Author, Author (novel)

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This article is about the novel by David Lodge. For other uses, see Author! Author!.
Author, Author
Author Author Cover.jpg
First edition (UK)
Author David Lodge
Country United Kingdom
Language English
Publisher Secker & Warburg (UK)
Viking Press (US)
Publication date
October 7, 2004
Media type Print (Hardcover)
Pages 400 pages
ISBN 0-670-03349-9
OCLC 55671844
823/.914 22
LC Class PR6062.O36 A95 2004

Author, Author is a novel by David Lodge, written in 2004. The book is based on the life of the author Henry James. It was released at about the same time as The Master by Colm Tóibín and other books about James, and Lodge wrote The Year of Henry James: The Story of a Novel about this. Lodge populates his novel with several of the most famous figures of English literature from the time of the book's setting in the late nineteenth century.

Plot summary[edit]

The novel opens with a framing device wherein we are shown what is happening in the London home of the dying novelist at the beginning of World War I. One of the servant staff in James' house has taken a crude but sincere interest in discovering what her employer's books are all about and takes to reading one of his more famous stories, "The Beast in the Jungle". This story, whose hero is obsessed by a paranoid belief that his life will be marked by an unknown catastrophe, provides the opening for the novel proper to begin.

Now we proceed back in time to the middle years of James' life and are introduced to a large and interesting group of James' literary acquaintances from his period of expatriation in England. Among those we meet are George du Maurier, George Bernard Shaw, H.G. Wells and Robert Louis Stevenson. The long and productive friendship between James and du Maurier is described in great detail, including the story of du Maurier's deteriorating eyesight which threatens his livelihood as a cartoonist for the magazine Punch. He is finally driven to write fiction himself and he astonishes James and the entire literary world by producing the bestselling novel Trilby. Much of Lodge's book is built upon James' own obsession with attracting a larger readership than his opaque books have yet garnered and the success of Trilby both baffles and annoys him.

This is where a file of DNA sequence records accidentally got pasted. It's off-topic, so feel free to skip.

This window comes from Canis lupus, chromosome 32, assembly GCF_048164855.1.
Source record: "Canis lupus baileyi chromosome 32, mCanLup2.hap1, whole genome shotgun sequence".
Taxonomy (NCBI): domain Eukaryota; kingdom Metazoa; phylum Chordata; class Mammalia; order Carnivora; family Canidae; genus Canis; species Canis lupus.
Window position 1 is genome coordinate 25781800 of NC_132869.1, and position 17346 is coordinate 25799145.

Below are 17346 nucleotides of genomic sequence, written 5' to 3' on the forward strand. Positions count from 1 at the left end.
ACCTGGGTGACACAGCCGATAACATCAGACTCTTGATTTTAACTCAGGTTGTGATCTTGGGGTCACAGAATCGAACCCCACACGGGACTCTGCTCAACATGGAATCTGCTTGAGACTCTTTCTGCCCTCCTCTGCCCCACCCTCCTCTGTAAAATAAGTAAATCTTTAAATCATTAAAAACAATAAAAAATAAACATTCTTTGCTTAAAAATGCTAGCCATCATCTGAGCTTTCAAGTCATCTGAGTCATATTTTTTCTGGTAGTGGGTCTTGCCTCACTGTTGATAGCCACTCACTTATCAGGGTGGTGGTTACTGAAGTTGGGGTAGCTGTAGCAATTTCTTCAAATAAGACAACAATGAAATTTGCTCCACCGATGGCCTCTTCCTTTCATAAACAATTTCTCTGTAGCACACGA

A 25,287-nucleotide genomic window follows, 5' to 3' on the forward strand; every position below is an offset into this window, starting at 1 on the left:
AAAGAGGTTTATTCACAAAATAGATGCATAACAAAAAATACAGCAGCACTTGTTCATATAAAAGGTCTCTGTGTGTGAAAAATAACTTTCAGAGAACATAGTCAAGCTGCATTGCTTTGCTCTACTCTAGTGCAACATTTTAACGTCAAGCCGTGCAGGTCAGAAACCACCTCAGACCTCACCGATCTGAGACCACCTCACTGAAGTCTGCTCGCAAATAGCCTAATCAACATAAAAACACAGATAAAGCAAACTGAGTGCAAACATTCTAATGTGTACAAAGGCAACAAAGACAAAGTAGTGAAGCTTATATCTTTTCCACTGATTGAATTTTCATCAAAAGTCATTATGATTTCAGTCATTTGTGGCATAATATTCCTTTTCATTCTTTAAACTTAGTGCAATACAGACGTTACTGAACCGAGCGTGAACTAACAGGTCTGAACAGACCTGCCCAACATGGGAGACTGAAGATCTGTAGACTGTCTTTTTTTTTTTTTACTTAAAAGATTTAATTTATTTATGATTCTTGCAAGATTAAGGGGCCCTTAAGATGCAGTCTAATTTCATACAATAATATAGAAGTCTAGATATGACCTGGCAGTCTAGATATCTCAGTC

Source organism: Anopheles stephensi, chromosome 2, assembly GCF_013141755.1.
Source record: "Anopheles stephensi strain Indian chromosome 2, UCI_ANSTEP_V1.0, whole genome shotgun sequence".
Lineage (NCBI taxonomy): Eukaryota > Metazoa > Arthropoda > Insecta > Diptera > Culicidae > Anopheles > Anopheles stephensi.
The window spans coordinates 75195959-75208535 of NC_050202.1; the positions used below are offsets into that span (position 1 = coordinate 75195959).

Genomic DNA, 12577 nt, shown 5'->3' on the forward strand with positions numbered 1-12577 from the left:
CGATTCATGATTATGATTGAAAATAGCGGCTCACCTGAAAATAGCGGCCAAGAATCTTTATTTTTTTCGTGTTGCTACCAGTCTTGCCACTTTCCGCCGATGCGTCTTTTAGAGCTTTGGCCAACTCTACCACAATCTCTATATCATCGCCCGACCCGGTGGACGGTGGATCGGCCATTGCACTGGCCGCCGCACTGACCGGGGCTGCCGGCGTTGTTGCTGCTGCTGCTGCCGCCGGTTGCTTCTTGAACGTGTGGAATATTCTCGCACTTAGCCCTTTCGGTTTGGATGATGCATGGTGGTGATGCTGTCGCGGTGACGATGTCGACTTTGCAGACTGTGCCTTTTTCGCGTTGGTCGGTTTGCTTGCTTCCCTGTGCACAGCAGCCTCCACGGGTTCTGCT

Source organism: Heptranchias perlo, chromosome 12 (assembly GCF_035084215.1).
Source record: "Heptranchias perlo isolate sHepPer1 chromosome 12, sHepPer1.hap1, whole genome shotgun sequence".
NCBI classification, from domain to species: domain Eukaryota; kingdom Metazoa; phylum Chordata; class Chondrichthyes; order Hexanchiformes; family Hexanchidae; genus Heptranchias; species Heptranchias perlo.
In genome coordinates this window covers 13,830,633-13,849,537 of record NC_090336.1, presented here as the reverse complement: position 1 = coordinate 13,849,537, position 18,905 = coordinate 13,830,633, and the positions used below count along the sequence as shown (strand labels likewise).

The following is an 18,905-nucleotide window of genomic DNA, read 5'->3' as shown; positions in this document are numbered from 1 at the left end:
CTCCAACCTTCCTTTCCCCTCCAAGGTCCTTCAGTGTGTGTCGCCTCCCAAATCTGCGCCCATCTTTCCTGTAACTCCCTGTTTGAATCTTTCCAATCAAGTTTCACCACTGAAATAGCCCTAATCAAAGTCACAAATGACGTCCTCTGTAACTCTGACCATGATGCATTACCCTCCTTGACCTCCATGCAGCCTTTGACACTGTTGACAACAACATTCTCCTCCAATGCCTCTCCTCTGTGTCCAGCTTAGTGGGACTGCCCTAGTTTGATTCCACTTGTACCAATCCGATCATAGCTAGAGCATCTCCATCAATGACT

Meanwhile, James is writing prolifically himself with little comparable financial or critical success. We are given a long and funny account of James' humiliating quest to write a popular play for the London stage. There is an ironic and entertaining distance set up here between James' feelings of failure and inadequacy and what we now know about his final reputation. While du Maurier and Trilby have all but faded from the public view, James' body of work has continued to attract readers worldwide and his position as one of the most important figures in literature is now secure. In this sense, the novel can be seen as both an homage and as an artistic attempt to rescue the historical James from his own feeling of obscurity.

The book also includes a portrait of the friendship that James formed during this time with the American author Constance Fenimore Woolson. Lodge suggests that their relationship had a romantic (but unconsummated) dimension. As in real life, Woolson commits suicide while traveling in Italy and this leads James to wonder what connection, if any, there might have been between her death and her feelings for him. Lodge's depiction of their relationship allows him subtly to explore James' alleged lifelong virginity and to conjecture somewhat about his notorious prudishness.

Editions[edit]

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